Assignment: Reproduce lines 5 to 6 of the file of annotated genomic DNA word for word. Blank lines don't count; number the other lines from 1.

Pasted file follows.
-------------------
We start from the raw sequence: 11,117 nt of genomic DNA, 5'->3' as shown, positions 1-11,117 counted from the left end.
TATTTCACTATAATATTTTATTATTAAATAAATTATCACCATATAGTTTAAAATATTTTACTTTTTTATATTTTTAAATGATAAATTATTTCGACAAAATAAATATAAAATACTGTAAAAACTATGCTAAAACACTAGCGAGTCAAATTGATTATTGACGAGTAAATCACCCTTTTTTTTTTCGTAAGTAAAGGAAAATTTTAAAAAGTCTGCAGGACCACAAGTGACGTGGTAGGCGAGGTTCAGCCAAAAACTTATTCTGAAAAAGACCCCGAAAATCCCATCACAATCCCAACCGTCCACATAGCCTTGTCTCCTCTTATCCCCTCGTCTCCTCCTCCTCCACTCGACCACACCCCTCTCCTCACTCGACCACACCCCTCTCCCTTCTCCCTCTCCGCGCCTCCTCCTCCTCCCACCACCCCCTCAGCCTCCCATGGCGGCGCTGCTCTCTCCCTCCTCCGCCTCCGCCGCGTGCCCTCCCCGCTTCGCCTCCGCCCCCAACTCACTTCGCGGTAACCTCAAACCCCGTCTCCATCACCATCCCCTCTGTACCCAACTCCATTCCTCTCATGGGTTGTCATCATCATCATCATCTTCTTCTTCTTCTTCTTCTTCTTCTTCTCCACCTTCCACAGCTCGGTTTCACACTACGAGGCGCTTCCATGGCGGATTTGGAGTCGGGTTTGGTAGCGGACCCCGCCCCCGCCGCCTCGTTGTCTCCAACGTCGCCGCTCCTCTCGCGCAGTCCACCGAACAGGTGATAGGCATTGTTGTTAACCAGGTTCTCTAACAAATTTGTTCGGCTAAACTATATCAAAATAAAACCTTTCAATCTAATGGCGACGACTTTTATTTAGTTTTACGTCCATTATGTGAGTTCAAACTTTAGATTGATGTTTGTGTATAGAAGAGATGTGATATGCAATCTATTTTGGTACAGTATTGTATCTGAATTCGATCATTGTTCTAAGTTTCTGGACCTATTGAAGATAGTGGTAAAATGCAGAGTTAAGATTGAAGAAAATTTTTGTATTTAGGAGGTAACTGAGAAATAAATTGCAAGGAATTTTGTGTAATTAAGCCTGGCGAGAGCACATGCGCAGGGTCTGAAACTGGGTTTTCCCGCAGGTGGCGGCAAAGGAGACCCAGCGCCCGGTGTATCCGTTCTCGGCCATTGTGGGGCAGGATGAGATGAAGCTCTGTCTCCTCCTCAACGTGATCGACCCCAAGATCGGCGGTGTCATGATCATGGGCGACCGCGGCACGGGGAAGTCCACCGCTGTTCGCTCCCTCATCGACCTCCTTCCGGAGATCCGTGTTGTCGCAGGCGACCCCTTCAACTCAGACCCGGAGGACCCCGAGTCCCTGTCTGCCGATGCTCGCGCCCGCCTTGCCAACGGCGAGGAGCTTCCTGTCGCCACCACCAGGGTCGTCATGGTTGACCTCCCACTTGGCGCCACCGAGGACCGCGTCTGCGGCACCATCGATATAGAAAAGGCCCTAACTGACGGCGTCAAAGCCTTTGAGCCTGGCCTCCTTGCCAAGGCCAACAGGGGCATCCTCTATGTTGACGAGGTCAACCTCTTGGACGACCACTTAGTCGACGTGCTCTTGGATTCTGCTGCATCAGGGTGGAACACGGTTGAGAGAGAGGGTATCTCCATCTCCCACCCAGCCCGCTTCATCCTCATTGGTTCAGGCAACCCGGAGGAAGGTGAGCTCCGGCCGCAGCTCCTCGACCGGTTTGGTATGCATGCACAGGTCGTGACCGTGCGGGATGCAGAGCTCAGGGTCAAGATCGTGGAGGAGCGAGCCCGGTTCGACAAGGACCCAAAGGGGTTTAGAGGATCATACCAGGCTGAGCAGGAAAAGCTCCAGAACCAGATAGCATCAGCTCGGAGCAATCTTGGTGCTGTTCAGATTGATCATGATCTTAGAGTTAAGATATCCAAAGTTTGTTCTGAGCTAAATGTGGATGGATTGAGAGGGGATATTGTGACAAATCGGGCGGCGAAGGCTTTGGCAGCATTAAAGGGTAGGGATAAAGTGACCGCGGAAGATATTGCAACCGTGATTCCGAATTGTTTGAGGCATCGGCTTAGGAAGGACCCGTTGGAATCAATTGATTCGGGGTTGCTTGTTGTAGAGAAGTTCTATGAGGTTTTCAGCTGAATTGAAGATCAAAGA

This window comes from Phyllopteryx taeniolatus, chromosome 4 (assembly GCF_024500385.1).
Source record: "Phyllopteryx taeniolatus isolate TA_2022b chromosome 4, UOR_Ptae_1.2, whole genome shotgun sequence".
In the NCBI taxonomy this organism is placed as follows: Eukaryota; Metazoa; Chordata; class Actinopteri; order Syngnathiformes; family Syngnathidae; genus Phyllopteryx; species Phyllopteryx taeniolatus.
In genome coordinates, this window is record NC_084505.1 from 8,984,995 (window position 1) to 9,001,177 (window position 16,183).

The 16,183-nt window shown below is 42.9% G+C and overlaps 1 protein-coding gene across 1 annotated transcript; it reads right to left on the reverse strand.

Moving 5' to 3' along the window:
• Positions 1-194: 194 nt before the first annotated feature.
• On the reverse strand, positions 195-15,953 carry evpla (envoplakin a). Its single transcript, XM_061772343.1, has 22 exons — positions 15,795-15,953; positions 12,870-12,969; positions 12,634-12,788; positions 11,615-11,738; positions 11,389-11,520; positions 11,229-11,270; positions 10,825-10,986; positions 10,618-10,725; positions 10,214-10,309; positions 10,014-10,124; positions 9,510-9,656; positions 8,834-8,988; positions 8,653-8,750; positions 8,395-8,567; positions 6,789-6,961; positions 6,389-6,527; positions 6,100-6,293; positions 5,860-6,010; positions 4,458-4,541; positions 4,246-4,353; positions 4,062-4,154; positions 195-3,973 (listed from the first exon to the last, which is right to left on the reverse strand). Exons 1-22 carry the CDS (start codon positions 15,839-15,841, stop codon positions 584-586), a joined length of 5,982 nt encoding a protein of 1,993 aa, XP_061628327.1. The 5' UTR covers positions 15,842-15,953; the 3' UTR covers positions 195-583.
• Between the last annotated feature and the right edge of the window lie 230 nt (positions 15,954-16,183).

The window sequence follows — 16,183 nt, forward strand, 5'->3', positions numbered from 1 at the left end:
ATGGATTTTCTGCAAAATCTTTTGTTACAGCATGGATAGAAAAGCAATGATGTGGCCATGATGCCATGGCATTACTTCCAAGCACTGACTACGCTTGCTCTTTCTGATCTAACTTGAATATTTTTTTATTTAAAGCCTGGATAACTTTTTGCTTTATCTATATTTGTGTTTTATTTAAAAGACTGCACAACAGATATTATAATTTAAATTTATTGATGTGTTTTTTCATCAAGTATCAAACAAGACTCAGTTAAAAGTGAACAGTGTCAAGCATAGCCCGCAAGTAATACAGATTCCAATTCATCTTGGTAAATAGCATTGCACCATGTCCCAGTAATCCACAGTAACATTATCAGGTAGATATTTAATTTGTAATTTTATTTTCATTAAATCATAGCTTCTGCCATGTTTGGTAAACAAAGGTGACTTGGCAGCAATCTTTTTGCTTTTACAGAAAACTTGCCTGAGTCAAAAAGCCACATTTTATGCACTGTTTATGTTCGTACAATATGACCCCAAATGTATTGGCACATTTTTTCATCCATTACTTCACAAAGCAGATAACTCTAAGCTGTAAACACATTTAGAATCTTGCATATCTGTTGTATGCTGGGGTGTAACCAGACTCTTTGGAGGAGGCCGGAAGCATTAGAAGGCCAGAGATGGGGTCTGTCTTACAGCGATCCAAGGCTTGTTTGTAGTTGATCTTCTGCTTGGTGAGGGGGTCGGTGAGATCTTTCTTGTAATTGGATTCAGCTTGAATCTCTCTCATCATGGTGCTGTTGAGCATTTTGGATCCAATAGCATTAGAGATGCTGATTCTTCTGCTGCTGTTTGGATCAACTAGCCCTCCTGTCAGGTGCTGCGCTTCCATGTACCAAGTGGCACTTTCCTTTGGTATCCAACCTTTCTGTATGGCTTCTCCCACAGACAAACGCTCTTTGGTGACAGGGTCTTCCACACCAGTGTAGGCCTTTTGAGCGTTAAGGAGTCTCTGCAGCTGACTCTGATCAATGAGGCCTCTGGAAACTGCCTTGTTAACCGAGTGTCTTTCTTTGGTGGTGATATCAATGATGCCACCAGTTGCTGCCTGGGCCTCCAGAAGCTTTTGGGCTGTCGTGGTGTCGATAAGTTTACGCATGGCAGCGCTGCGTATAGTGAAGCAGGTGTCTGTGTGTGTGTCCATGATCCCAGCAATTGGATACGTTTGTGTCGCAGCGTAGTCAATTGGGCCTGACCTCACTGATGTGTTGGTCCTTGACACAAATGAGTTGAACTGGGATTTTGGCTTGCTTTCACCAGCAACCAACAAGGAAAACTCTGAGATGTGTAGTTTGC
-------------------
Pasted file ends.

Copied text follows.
In the NCBI taxonomy this organism is placed as follows: Eukaryota; Metazoa; Chordata; class Actinopteri; order Syngnathiformes; family Syngnathidae; genus Phyllopteryx; species Phyllopteryx taeniolatus.
In genome coordinates, this window is record NC_084505.1 from 8,984,995 (window position 1) to 9,001,177 (window position 16,183).